In this book, Mashal Saif explores how contemporary ‘ulama, the guardians of religious knowledge and law, engage with the world’s most populated Islamic nation-state: Pakistan.
In mapping these engagements, she weds rigorous textual analysis with fieldwork and offers insight into some of the most significant and politically charged issues in recent Pakistani history. These include debates over the rights of women; the country’s notorious blasphemy laws; the legitimacy of religiously mandated insurrection against the state; sectarian violence; and the place of Shi’as within the Sunni majority nation. These diverse case studies are knit together by the project’s most significant contribution: a theoretical framework that understands the ‘ulama’s complex engagements with their state as a process of both contestation and cultivation of the Islamic Republic by citizen-subjects. This framework provides a new way of assessing state – ‘ulama relations not only in contemporary Pakistan but also across the Muslim world.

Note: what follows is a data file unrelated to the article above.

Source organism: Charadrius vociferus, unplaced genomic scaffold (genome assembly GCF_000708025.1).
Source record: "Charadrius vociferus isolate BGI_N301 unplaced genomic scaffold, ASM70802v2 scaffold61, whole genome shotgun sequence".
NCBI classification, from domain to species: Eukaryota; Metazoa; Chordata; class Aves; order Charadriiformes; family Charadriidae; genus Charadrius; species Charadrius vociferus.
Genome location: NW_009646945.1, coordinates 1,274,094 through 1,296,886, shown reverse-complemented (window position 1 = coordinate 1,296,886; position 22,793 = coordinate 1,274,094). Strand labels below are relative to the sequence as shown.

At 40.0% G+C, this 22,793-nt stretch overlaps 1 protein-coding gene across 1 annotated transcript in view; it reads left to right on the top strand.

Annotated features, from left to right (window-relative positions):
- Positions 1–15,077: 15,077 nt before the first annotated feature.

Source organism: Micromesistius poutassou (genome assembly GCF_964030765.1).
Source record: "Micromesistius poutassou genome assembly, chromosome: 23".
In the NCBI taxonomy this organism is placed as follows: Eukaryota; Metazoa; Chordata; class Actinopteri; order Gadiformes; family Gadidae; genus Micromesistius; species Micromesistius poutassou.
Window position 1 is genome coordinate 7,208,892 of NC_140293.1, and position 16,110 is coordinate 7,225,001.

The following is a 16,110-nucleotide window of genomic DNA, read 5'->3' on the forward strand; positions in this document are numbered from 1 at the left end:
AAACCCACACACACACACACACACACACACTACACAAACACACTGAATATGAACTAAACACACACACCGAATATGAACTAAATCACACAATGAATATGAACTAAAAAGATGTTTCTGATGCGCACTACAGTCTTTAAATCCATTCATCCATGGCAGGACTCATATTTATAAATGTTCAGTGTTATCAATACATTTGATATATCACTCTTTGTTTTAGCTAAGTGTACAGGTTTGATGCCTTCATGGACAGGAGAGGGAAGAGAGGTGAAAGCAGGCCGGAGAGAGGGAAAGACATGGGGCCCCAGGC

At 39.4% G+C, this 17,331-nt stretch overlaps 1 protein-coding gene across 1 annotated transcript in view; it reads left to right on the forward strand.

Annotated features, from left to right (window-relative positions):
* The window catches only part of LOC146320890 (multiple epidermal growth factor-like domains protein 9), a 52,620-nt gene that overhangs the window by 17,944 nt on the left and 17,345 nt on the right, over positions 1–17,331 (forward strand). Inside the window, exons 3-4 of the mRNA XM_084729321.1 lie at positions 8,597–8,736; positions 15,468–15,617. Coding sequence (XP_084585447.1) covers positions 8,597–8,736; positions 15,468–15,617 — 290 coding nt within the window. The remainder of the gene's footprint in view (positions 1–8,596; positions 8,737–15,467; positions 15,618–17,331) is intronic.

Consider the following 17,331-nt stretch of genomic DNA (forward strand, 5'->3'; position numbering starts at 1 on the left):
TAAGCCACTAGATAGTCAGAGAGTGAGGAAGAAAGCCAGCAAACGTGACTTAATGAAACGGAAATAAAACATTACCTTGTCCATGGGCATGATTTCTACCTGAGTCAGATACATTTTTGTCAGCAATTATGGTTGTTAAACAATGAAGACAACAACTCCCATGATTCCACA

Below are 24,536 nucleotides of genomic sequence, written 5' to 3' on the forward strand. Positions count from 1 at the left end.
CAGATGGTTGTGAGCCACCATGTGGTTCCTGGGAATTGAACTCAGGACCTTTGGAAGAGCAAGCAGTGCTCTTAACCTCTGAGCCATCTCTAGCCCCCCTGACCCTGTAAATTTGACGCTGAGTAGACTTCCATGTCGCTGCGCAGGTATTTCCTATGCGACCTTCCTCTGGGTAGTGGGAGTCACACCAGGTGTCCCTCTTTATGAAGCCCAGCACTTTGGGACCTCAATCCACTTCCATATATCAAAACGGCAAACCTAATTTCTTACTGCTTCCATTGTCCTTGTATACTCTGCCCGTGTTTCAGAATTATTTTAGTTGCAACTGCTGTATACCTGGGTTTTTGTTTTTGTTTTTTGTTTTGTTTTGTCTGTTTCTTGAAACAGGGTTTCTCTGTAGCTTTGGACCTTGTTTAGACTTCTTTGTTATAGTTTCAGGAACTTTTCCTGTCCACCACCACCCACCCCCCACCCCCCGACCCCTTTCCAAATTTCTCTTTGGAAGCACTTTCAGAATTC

About the Author
Mashal Saif is an assistant professor in the Department of Philosophy and Religion at Clemson University, South Carolina.
Table of Contents
- The clerics and the council: contesting religious authority
2. Sovereignty between God and the state: debating Muhammad’s honor and blasphemy
3. Questioning state identity and legitimacy: a case for religiously mandated insurrection
4. Seeking security: Shi’a ‘Ulama and state formation
5. Minority aspirations and the state: Shi’a political theology.
Title: The ‘Ulama in Contemporary Pakistan: Contesting and Cultivating an Islamic Republic
Author(s): Mashal Saif
Publisher: Cambridge University Press
Length: 350 pages
Pub. Date: October 2020